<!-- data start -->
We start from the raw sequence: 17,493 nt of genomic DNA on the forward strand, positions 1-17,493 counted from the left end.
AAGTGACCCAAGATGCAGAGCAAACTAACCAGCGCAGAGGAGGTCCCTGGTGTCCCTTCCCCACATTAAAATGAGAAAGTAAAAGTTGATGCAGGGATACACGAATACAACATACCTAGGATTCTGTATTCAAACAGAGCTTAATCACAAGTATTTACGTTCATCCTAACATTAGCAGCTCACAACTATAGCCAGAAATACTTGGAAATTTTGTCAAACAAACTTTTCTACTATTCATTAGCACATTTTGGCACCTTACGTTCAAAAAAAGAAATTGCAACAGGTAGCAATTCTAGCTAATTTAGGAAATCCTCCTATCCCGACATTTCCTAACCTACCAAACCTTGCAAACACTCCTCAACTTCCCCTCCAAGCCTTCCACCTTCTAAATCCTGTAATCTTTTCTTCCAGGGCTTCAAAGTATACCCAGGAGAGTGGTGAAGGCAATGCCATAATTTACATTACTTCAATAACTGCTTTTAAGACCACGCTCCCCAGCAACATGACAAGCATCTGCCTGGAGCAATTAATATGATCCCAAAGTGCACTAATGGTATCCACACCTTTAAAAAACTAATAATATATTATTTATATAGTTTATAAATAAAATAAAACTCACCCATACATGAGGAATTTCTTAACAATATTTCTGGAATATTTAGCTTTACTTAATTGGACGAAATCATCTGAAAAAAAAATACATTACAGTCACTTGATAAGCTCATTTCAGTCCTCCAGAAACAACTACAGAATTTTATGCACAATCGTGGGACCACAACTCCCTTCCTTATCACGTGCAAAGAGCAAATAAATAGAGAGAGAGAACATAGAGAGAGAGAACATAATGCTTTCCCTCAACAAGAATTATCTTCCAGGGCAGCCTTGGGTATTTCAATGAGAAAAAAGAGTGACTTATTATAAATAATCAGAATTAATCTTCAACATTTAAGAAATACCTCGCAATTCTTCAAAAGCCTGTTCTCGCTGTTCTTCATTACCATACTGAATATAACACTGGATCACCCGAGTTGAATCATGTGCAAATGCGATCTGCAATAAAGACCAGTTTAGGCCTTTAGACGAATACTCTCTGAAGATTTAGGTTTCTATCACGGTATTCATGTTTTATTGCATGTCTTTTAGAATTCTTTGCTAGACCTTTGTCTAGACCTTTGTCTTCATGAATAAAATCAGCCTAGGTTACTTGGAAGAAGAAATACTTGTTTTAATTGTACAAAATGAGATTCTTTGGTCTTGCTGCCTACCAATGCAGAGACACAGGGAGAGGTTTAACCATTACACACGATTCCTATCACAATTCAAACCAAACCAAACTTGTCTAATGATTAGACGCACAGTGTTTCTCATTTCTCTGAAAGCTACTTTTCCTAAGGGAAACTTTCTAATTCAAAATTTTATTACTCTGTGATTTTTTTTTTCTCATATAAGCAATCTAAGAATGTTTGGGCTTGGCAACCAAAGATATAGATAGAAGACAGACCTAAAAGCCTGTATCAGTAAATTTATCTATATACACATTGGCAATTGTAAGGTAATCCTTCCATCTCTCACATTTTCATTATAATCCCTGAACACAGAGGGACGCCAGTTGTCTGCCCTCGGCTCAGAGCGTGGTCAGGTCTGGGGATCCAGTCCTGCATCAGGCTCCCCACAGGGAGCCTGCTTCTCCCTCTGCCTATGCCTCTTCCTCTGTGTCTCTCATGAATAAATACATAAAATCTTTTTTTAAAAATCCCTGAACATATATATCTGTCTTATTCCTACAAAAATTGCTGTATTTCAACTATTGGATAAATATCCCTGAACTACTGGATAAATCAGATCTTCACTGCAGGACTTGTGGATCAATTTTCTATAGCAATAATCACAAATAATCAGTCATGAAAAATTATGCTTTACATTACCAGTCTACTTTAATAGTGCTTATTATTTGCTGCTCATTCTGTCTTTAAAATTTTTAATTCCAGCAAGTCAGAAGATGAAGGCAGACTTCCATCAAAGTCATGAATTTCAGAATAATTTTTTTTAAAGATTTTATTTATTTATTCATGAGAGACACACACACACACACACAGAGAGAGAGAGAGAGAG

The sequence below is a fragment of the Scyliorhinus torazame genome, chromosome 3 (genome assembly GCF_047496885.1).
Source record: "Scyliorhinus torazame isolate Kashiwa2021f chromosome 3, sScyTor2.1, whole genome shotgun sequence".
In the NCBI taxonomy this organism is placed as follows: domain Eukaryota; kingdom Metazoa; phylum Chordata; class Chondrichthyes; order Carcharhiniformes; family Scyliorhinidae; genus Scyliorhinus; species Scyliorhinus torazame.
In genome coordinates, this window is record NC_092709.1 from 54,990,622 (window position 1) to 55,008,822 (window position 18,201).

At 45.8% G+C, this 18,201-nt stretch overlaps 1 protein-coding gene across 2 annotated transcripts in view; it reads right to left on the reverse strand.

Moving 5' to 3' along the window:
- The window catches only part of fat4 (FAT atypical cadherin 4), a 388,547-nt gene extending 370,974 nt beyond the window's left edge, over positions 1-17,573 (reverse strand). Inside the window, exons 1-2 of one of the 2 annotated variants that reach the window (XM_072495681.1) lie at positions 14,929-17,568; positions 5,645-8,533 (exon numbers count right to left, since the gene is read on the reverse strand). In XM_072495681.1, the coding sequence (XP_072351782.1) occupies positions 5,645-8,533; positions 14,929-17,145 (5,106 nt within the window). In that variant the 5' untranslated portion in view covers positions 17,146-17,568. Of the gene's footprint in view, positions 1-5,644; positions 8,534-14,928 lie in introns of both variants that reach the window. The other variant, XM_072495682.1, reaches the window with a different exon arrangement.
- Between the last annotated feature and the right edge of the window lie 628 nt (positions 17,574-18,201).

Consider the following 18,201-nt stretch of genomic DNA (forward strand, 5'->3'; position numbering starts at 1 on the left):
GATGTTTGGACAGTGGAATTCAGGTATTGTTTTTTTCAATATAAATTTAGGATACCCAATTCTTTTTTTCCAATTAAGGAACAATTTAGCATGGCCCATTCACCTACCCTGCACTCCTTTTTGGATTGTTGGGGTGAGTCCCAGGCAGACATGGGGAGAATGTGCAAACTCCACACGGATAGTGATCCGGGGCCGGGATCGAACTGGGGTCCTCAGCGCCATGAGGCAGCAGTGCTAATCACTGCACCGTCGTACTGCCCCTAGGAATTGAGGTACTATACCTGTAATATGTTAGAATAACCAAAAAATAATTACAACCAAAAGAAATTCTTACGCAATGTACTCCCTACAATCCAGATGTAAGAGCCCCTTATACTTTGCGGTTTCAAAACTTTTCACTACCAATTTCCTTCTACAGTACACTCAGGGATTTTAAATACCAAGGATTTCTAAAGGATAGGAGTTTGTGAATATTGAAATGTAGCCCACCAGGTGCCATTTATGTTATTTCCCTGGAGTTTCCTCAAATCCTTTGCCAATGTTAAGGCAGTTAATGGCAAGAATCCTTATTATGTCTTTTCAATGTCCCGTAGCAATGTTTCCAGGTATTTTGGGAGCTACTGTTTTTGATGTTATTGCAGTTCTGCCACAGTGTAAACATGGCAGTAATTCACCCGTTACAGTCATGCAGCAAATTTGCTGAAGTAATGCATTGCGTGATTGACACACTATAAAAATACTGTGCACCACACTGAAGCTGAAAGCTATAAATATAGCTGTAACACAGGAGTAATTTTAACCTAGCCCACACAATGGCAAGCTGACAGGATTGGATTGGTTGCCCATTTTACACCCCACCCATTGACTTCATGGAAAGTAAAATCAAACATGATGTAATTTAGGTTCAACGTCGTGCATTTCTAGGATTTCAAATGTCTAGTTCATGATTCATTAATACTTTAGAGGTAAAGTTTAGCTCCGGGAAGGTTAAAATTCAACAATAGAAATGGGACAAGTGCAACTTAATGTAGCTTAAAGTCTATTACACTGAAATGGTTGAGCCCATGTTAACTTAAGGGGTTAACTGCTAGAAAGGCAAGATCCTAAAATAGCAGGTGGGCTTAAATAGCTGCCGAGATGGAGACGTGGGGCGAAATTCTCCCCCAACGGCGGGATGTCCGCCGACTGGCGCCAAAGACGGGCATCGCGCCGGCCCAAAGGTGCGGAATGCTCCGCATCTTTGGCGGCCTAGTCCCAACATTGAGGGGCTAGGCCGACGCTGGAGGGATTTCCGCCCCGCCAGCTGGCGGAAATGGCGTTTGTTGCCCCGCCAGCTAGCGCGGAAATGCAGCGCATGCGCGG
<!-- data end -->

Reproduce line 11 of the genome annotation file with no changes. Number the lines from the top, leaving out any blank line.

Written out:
Consider the following 18,201-nt stretch of genomic DNA (forward strand, 5'->3'; position numbering starts at 1 on the left):